The primary temple complex is positioned in the traditional way, facing the Nile which flows from east to west. As a result, the temple itself points towards the north. However, to the ancient Egyptians, this direction was symbolically considered the east, as it faces the Nile.
In front of the main temple area, there are a number of small buildings from the Roman Period. Following these is a grand entrance called the Domitian and Trajan gateway, which is situated within a large mud-brick wall that encloses the entire complex. This gateway leads into an open space. Although the site does not have a colonnade or the two large gateways that are typically found before the inner temple, there is a partially constructed stone wall that encloses a courtyard with side entrances. These entrances lead to a spacious hall known as the hypostyle hall, which was added by Emperor Tiberius in the 1st century AD.
Before the main temple, there is the birth house of Dendera that was built during the Roman Period. It is believed that this structure was either built by Nero or more likely by Trajan. While the dedication inscriptions mention Trajan, it is Nero who is depicted in the main hall of the Hathor temple, offering a model of a birth house. This temple is the most recent one of its kind that has been preserved.
The newly constructed sanctuary was meticulously planned and adhered to Ptolemaic architectural principles. To align with the grandeur of the Hathor temple, the new structure was elevated on a tall platform. A temporary staircase was built on the side of the platform to provide access. Unlike the typical arrangement, the roofing slabs were not positioned beneath the cavetto molding around the top of the building, but instead may have been concealed by a protective wall. The central building consists of three rooms in a consecutive layout. Noteworthy are the two narrow corridors that enclose the spacious sanctuary. These passages were likely added for symbolic and visual impact rather than practical use. The back wall of the sanctuary features an imposing false door framed by two layers of delicate cavetto molding supported by slender columns, and topped with an ornamental uraeus frieze. Higher up on the wall is a special niche dedicated to the worship of the gods, corresponding to the location of the statue niche in the main temple’s sanctuary.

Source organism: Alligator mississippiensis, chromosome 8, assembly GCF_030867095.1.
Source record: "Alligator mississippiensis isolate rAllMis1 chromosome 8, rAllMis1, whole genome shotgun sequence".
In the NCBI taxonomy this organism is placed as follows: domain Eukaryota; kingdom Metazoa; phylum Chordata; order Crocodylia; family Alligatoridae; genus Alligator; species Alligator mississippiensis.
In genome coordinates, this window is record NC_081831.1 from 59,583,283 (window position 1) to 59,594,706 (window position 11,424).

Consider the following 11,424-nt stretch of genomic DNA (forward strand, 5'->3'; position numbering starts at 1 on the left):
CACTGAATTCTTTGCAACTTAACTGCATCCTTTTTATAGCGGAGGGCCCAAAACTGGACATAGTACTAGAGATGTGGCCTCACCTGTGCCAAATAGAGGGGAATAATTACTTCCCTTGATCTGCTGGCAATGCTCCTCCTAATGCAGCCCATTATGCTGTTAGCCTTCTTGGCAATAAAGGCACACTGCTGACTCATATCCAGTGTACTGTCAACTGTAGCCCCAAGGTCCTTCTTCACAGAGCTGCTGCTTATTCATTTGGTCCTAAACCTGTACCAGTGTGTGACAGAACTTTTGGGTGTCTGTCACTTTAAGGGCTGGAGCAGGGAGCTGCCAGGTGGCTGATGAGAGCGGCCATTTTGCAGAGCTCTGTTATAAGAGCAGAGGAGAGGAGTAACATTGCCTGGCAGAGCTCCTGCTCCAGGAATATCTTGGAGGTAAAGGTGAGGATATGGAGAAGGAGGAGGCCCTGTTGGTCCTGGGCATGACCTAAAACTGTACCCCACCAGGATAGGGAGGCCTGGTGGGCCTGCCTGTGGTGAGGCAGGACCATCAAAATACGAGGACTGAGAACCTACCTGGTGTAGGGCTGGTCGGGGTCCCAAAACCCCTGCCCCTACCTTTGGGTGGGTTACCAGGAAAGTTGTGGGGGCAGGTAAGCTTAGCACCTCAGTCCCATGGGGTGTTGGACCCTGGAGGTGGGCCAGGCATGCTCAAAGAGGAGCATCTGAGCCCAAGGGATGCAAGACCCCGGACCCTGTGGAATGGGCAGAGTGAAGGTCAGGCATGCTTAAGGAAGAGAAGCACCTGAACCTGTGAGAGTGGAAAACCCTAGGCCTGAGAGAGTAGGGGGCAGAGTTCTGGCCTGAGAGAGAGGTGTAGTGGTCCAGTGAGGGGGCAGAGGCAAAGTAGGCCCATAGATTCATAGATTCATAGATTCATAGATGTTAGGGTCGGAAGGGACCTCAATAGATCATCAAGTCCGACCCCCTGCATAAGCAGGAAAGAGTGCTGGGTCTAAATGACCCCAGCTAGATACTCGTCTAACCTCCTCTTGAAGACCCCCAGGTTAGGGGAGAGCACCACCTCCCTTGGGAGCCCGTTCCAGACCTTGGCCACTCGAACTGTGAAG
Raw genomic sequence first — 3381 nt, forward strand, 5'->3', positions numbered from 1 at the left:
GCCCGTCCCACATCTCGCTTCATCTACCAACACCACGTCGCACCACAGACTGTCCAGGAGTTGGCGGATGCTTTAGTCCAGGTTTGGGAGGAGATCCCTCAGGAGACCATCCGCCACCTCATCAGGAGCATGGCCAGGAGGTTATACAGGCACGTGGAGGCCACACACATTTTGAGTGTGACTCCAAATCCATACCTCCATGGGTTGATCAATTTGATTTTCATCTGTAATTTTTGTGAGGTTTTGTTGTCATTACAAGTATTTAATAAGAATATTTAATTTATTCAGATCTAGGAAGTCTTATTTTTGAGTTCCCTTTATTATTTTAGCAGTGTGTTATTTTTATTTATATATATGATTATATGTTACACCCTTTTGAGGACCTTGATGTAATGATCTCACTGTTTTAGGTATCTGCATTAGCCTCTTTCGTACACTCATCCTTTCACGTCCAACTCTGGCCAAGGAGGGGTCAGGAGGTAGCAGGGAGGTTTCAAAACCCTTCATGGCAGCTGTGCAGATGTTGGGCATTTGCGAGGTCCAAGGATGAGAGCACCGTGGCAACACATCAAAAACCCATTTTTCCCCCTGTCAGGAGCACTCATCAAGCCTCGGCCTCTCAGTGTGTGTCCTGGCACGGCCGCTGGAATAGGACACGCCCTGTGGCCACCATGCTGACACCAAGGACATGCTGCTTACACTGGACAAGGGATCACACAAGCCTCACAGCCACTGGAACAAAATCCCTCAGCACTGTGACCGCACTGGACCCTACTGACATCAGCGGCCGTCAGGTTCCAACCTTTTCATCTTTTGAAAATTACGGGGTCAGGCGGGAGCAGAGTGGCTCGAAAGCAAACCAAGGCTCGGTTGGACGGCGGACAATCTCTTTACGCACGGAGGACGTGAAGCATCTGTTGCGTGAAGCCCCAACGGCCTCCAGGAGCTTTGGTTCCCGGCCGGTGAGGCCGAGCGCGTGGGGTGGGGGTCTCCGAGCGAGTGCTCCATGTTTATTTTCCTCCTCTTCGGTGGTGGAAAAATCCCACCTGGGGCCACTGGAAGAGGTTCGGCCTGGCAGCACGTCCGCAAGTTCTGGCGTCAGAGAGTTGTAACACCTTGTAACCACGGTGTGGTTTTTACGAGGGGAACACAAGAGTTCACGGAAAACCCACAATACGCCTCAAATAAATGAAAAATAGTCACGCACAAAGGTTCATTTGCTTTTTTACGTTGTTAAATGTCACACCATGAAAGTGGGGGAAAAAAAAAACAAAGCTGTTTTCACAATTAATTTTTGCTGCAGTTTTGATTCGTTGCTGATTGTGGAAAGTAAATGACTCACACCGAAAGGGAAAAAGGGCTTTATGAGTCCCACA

The scenes in this depiction show Trajan, who succeeded Augustus, offering gifts to Hathor. These scenes are considered to be some of the best in Egypt. This location was where Hathor gave birth to either Ihy or Harsomtus, two youthful deities who represent the youthful stage of creator gods. The column capitals also have carvings of the god Bes, who is associated with childbirth. The reliefs on the outside walls are extremely well-preserved and depict the divine birth and childhood of infant Horus. These rites validate the king’s divine lineage.
The birth house had an enclosed pathway around it called an ambulatory. The columns had decorative capitals with tall pillars featuring Bes figures. The front of the ambulatory extended into a kiosk-like structure, with L-shaped pillars forming the corners. The kiosk had a roof made of timber that connected somehow to the stone structure of the birth house. This combination of the ambulatory and kiosk was something new and different. In older birth houses, a separate courtyard was attached as a separate building.
The Roman Birth House, also known as mammisi, was constructed after the original building, started by Nectanebo I and embellished during the Ptolemaic Period, was interrupted by the foundation of the first court of the main temple of Hathor. The only reminder of the original sanctuary is a false door located on the eastern exterior wall of the main temple of Hathor. The original birth house had dimensions of approximately 17 by 20 meters and consisted of three shrines that opened into a hall. The construction primarily used bricks, but the interior was covered with stone. Within the older structure, the walls of the spacious hall feature depictions of the Ptolemaic kings making offerings to Hathor. On the north wall, there is a scene depicting the god Khnum creating the child Ihy, with the goddess of childbirth, Hekat, portrayed as a frog.
Both birth houses can now be visited and explored. They have distinct layouts and embellishments that vary significantly.